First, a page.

Special Report

Iconic Car Prices Then and Now

Sam Stebbins

Red Hot Rod Vintage Car
Source: Thinkstock
 In the last 35 years, much has changed in the auto industry. Each year, in an effort to stay fresh in the eyes of consumers, manufacturers tinker with their lineup of cars, adding, removing and modifying models and makes. Some models are a flash in the pan, lasting only a few years before they are discontinued. Others go in and out of production over the years, while a few, like the Ford F-Series (NYSE: F) and the Toyota (NYSE: TM) Corolla, remain popular year after year.

Many of the most popular vehicles available to American motorists today have been around for decades, and all have been redesigned over the years. Some models have been redesigned to such an extent they no longer look and feel like their earlier versions.

Not only have designs changed, but so have prices. There is a significant sticker-shock factor when the cost of a new car today is compared with the cost of the same car in 1980. For example, a new Toyota Corolla in 1980 cost just $4,348 — over $13,000 less than the $17,625 price of a new Corolla last year. With some other long-tenured brands the difference was even greater. 24/7 Wall St. compared the costs of 25 legacy car models in 1980 and in 2014.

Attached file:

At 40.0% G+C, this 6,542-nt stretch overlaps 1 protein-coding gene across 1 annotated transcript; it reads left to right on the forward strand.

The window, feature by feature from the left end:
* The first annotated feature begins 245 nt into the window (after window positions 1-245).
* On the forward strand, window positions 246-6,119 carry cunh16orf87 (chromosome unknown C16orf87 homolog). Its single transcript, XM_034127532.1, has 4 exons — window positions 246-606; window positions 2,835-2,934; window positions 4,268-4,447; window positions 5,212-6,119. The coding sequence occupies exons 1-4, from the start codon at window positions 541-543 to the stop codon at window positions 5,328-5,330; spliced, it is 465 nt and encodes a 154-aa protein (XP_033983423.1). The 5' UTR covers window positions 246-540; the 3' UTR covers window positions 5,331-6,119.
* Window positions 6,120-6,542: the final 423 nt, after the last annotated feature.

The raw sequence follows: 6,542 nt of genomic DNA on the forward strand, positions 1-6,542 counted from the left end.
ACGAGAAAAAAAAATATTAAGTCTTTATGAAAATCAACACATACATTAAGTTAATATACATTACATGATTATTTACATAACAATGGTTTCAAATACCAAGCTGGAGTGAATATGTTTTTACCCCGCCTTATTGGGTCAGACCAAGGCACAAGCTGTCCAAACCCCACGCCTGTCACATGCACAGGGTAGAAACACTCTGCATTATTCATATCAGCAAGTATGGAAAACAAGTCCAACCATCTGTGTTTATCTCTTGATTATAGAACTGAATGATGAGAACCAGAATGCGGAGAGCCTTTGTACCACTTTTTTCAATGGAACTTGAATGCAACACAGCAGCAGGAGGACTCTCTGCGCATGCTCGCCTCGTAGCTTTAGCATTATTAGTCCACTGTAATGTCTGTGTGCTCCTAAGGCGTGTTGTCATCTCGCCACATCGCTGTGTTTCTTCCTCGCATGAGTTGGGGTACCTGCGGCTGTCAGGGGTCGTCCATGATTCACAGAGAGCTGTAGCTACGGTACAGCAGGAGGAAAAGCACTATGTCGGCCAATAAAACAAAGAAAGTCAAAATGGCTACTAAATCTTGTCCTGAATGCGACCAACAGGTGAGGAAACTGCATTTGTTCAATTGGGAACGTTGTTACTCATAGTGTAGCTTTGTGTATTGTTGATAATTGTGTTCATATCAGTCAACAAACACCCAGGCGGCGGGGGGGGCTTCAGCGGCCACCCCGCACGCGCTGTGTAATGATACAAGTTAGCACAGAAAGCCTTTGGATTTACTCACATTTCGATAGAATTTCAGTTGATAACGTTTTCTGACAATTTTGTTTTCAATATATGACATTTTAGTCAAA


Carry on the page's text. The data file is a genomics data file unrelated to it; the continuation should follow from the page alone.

Click here to read the prices of 25 iconic cars: then and now. 

Every make and model of a vehicle available to American drivers had a far higher price tag last year than in 1980. After adjusting for inflation, however, the cost of many cars in real dollars was less in 2014 than it was in 1980.

Inflation was the biggest contributor to soaring sticker prices, but it certainly was not the only reason for the change. Aesthetic and technological improvements were also significant factors. In an interview with 24/7 Wall St., Tim Fleming, analyst for Kelley Blue Book (KBB), explained that despite sporting the same names, these vehicles have changed dramatically — as did their price tag. “A lot can happen over 35 years in the auto industry,” Fleming noted. He gave the example of the Dodge Challenger, which was actually known as a muscle car in 1969, when it was released. In 1978-1983, the Challenger was rebranded as a subcompact car. In 2008, it was yet again brought back as a pony car.”

In order to determine the changing prices over between 1980 and 2014 years, 24/7 Wall St. considered historical model prices provided by Kelley Blue Book. To make the list, these models needed to have a 1980 and 2014 versions available for sale in the U.S. market. Analysts at KBB provided price change estimates for each model based on their determination of the most similar versions of each model in 1980 and 2014.